Aims: To establish an optimal rapid-acting bolus insulin dose and administration timing strategy to improve postprandial glycaemia after mixed macronutrient meals in people with Type 1 diabetes treated with basal bolus insulin injections. Methods: Ten males [HbA1c 7.0±0.5% (52.5±5.9 mmol/ mol)] attended the laboratory at 07:30 h on four occasions and underwent (1) a low fat meal with bolus insulin dictated by carbohydrate counting (low-fat100%), (2) a high fat meal with bolus insulin dictated by carbohydrate counting (high fat100%), (3) a high fat meal with a bolus insulin dose increased by 30% (high-fat130%), (4) a high fat meal with bolus insulin dictated by carbohydrate counting, with an additional 30% administered at 3 h post-meal (high-fatsplit). Meals were matched for carbohydrate and protein content. Blood samples were collected periodically over a 6h postprandial period and were processed for glucose, insulin, triglycerides, TNF-a, ﬁbrinogen and tissue factor pathway. Results: Blood glucose area under the curve was similar between low-fat100% and high-fatsplit; however, high-fat100% and high-fat130% were signiﬁcantly higher, and lower, respectively. During the 6h postprandial period, 60% of patients under high fat130% experienced hypoglycaemia, with no incidences under the other conditions. There were no conditional differences in the lipaemic, inﬂammatory or pro-coagulant markers. Conclusions: When a carbohydrate meal with a large fat content is consumed, using the carbohydrate counting method for insulin dose adjustments at mealtime and administering a small insulin bolus 3h later provides similar postprandial glucose control to a meal containing negligible fat. This strategy is not associated with hypoglycaemia or metabolic disturbances.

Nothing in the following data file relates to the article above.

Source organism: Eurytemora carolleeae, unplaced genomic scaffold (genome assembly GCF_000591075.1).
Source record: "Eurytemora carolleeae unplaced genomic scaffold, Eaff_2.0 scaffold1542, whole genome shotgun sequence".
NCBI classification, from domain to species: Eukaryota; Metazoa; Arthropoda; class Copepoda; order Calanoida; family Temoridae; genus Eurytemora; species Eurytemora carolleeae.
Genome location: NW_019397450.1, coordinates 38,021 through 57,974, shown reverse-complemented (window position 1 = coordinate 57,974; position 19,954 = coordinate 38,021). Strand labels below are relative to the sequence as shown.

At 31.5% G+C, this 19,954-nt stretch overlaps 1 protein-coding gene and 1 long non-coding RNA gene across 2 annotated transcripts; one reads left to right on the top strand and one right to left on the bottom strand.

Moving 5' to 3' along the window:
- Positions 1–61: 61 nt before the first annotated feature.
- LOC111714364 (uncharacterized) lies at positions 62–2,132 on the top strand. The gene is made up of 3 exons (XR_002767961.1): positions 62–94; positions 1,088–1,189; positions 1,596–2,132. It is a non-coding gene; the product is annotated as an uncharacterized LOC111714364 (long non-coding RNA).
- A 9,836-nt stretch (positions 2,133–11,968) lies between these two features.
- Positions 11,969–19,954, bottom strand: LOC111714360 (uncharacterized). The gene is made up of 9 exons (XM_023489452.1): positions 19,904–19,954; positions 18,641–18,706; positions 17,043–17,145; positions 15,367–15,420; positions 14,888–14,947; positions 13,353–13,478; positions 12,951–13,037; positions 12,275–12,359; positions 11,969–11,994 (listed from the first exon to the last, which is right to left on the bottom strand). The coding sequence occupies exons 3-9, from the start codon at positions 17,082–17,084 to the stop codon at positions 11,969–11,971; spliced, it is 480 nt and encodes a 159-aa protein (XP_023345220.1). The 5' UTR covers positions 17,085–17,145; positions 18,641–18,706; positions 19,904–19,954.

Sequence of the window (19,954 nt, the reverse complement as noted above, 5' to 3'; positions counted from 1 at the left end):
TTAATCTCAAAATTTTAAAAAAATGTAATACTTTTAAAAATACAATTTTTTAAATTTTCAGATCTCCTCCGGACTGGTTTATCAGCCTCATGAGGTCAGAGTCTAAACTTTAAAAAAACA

|Publication status||Published - 4 Mar 2016|
|Event||Diabetes UK Professional Conference 2016 - Glasgow, UK|
Duration: 4 Mar 2016 → …
|Conference||Diabetes UK Professional Conference 2016|
|Period||4/03/16 → …|